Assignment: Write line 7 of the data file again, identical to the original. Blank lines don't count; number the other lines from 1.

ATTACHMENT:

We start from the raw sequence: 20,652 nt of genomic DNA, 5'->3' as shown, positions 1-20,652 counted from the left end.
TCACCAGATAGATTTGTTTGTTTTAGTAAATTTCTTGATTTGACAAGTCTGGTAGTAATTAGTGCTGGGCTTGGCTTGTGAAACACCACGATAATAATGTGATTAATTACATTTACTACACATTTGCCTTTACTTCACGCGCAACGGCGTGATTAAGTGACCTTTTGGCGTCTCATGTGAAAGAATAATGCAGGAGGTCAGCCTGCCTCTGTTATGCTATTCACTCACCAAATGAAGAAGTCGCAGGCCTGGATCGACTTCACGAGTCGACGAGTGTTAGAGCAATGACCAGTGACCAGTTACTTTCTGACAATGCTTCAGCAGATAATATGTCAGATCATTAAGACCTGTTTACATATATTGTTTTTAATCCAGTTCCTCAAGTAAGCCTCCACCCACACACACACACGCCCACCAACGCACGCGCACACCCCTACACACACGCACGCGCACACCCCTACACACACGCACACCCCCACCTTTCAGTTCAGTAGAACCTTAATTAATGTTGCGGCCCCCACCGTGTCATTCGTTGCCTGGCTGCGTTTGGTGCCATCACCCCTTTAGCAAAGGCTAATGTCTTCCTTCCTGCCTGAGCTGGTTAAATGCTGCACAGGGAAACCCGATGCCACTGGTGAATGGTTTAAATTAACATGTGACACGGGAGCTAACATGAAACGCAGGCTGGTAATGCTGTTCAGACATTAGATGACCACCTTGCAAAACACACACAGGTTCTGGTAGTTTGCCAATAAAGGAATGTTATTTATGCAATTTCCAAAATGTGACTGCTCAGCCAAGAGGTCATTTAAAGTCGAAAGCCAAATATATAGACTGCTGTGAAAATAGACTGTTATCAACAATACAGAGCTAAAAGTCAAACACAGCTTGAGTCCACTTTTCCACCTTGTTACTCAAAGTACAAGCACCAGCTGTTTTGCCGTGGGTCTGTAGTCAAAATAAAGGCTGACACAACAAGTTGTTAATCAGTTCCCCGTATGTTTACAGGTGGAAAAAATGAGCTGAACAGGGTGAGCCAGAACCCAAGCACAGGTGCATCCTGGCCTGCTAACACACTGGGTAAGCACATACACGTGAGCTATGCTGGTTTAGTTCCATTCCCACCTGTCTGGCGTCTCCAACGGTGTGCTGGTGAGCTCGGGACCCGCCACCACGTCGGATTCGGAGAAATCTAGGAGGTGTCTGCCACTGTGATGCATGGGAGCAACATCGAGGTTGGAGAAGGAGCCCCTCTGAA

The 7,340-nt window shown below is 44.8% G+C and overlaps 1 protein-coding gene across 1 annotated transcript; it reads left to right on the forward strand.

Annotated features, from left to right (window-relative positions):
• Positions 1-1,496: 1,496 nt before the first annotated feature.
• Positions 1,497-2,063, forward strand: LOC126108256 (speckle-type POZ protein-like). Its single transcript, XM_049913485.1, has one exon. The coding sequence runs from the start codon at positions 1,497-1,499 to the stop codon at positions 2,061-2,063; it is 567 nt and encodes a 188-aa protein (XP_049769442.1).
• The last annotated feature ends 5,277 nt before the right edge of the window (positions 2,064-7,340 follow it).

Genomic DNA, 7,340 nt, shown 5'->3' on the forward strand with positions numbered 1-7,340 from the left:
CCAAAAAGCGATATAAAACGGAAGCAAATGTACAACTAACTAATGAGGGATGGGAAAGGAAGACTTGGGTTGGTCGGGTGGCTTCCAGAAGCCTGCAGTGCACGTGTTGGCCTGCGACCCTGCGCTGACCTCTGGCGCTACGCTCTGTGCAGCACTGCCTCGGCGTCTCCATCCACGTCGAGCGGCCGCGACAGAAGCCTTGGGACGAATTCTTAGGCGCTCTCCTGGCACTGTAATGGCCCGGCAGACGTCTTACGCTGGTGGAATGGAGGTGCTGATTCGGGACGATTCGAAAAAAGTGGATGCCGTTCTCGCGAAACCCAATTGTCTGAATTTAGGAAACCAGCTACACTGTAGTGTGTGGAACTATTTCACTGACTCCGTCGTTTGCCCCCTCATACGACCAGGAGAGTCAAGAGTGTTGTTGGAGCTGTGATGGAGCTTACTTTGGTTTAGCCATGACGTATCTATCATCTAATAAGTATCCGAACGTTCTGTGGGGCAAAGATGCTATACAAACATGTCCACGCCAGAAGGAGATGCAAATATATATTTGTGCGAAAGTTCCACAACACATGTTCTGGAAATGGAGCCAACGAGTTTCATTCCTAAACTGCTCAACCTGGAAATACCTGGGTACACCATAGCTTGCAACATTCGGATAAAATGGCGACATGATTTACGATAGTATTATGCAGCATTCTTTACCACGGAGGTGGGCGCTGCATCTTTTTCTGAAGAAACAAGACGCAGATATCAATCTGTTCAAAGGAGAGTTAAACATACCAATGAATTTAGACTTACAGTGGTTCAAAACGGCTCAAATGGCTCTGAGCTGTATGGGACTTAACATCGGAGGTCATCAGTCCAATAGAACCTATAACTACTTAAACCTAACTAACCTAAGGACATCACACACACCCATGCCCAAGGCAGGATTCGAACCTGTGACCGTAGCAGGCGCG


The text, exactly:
• The last annotated feature ends 5,277 nt before the right edge of the window (positions 2,064-7,340 follow it).